At last year’s May Board of Trustees meeting, the Trustees created four strategic task forces at the behest of President Vincent Price. Those task forces were designed to review certain aspects of the Duke experience and deliver reports on their findings and recommendations. They were composed of faculty, administration, Trustees and students.

After a year, the task forces sent in their reports to the Trustees, who along with the administration will determine how to take the task force reports and turn them into policy that impacts the Duke community. Roughly a month after this year’s May meeting, Richard Riddell, senior vice president and secretary to the Board, released one-page executive summaries of each report. 

Here, The Chronicle looks over the Future of Central Campus task force. 

Read about the other task forces: Next Generation Living and Learning Experience, Advancing Duke Science and Technology and Activating the Global Network

Future of Central Campus

After a year for the task force to deliberate—and many years before that for members to think—there are no immediate plans for what to do with the bulk of Central Campus.

Central Campus has served as a home for students for more than 40 years, but 2018-19 was the last year undergraduates would live in its apartments, except for 300 Swift, which will remain housing until the University builds more dorms on West Campus. The apartment complexes will be torn down as Duke contemplates what to do with the approximately 60 acres of land it has at its disposal.

The University wants to take it slow with developing Central but acknowledges the swath of possibilities in the summary.

“The Central Campus area has been studied several times over the last 15 years,” the summary states. “The potential for development is great and can serve the university well into the future. Depending on what is built and the density of development, several million square feet of buildings could be added.”

The summary says that the task force considered many options for how best to use Central, and from those discussions came a series of findings and recommendations. The task force found that there wasn’t any “compelling opportunity” that necessitated immediate development.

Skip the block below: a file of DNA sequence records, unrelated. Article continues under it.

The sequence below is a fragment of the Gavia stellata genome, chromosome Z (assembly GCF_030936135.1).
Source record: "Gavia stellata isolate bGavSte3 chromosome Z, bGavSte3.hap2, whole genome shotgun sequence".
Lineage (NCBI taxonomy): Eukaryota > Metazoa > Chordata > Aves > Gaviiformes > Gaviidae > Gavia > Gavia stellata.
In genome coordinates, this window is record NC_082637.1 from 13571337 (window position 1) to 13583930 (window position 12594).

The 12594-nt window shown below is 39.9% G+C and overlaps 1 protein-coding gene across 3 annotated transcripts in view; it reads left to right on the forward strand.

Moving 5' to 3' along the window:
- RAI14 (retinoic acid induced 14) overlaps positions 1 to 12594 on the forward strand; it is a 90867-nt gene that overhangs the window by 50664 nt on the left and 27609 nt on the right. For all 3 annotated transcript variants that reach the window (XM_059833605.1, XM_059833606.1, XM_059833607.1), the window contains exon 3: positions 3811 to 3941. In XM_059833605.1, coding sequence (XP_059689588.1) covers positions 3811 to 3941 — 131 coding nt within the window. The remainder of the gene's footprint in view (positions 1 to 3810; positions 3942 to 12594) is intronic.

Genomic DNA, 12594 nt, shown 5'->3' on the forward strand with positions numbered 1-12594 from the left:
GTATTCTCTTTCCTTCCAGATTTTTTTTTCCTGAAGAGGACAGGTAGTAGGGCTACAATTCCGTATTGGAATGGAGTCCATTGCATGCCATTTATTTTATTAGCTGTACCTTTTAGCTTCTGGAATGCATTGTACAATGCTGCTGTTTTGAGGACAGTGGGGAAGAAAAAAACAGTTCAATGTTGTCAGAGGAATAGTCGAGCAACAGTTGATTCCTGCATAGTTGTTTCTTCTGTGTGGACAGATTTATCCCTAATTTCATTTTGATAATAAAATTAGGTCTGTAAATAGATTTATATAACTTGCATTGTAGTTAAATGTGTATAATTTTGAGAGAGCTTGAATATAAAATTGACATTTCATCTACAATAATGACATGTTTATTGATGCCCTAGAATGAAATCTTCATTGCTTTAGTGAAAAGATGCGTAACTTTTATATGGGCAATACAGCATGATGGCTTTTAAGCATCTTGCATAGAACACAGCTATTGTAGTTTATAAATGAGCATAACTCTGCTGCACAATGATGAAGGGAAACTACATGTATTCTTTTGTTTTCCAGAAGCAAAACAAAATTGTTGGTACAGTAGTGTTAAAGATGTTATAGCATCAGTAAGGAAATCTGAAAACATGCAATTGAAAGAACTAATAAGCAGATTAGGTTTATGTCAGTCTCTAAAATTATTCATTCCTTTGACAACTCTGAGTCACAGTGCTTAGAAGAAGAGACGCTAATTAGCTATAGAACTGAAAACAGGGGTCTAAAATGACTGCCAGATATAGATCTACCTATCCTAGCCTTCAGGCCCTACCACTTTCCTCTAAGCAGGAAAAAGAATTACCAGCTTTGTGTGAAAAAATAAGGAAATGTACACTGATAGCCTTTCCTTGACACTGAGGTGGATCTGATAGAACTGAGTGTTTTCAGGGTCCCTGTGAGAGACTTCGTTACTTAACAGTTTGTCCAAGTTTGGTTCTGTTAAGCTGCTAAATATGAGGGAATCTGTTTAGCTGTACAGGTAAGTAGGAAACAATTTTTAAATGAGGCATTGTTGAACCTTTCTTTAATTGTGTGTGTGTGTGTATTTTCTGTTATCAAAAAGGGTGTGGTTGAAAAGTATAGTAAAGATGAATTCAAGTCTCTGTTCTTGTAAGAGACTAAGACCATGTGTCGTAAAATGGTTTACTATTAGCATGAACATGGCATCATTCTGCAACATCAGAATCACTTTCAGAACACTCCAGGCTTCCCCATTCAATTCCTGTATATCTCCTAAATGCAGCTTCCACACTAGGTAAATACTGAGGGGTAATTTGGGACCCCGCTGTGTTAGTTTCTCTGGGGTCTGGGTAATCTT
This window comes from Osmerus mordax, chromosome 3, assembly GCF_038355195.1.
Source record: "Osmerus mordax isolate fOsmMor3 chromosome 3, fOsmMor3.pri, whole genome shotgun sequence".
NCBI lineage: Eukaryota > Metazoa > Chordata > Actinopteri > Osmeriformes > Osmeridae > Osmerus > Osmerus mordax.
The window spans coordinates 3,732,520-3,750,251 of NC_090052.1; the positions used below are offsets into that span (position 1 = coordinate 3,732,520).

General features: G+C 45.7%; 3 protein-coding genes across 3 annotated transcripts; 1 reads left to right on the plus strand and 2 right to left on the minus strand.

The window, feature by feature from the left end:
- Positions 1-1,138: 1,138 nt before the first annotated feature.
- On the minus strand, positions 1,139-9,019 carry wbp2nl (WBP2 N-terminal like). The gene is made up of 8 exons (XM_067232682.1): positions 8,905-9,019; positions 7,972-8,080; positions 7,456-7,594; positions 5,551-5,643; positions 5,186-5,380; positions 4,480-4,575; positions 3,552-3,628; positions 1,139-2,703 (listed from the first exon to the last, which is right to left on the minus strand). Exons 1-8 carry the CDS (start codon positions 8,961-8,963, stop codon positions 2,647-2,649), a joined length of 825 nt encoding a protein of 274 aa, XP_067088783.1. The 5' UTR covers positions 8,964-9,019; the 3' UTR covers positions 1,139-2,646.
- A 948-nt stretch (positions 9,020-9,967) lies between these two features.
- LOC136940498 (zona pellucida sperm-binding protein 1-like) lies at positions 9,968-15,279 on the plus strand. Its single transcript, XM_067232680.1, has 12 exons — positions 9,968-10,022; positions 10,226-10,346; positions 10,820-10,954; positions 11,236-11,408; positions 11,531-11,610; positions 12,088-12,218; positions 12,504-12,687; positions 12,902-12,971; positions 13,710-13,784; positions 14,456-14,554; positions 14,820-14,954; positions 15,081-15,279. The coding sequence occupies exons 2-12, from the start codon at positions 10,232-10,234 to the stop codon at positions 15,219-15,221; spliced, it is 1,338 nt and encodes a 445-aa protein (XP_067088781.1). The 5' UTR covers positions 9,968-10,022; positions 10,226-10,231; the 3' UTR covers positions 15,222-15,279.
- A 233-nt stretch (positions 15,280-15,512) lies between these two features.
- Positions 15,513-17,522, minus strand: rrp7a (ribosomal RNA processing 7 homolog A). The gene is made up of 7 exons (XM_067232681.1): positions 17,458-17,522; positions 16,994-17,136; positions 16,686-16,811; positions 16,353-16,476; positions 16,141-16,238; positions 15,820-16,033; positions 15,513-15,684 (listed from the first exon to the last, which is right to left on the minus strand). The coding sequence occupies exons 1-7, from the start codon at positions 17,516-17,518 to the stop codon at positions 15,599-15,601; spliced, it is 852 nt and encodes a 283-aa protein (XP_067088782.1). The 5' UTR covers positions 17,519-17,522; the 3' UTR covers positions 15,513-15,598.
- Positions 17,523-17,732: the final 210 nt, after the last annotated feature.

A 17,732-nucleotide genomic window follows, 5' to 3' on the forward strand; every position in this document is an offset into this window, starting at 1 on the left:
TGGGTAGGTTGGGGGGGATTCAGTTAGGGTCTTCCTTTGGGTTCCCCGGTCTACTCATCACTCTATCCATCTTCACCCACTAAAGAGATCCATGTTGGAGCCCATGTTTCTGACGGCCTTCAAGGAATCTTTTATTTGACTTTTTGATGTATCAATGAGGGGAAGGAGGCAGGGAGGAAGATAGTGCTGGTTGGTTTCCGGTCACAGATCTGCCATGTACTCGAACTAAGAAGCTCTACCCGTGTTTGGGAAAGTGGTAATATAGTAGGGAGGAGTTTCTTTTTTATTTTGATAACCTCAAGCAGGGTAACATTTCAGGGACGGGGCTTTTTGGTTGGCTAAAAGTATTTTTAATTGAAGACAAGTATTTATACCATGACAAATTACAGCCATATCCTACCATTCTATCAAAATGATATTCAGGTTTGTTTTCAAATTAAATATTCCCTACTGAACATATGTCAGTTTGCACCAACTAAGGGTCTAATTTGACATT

Even if there were such an opportunity, the University’s current financial situation wouldn’t allow it to invest in any development, according to the report. Duke is currently in the midst of construction projects involving the Hollows, a new engineering building, potential new West dorms, in addition to the demolition of Central and other current and future construction projects.

The only immediate commitments are six acres for an expansion of the Duke Gardens and land for “placeholder” parking lots. 

The task force also laid out some vague guiding principles for administration and Trustees to follow as they consider how to take advantage of the land. Central should not be whittled down with small projects, the summary explained, but kept available for “developments of significance” that are in line with “strategic objectives” and “Master Planning Principles.” 

How would the University decide which developments are best? The task force simply recommended that Duke should create a process for considering ideas and where they should be located.

“The Central Campus Task Force concludes that the land referred to as Central Campus is a gem, a most valuable asset of the university,” the summary states. “It is strategically located and should be carefully planned and developed only for the most compelling opportunities that will benefit the university over a long period of time and realize the highest potential of the land.”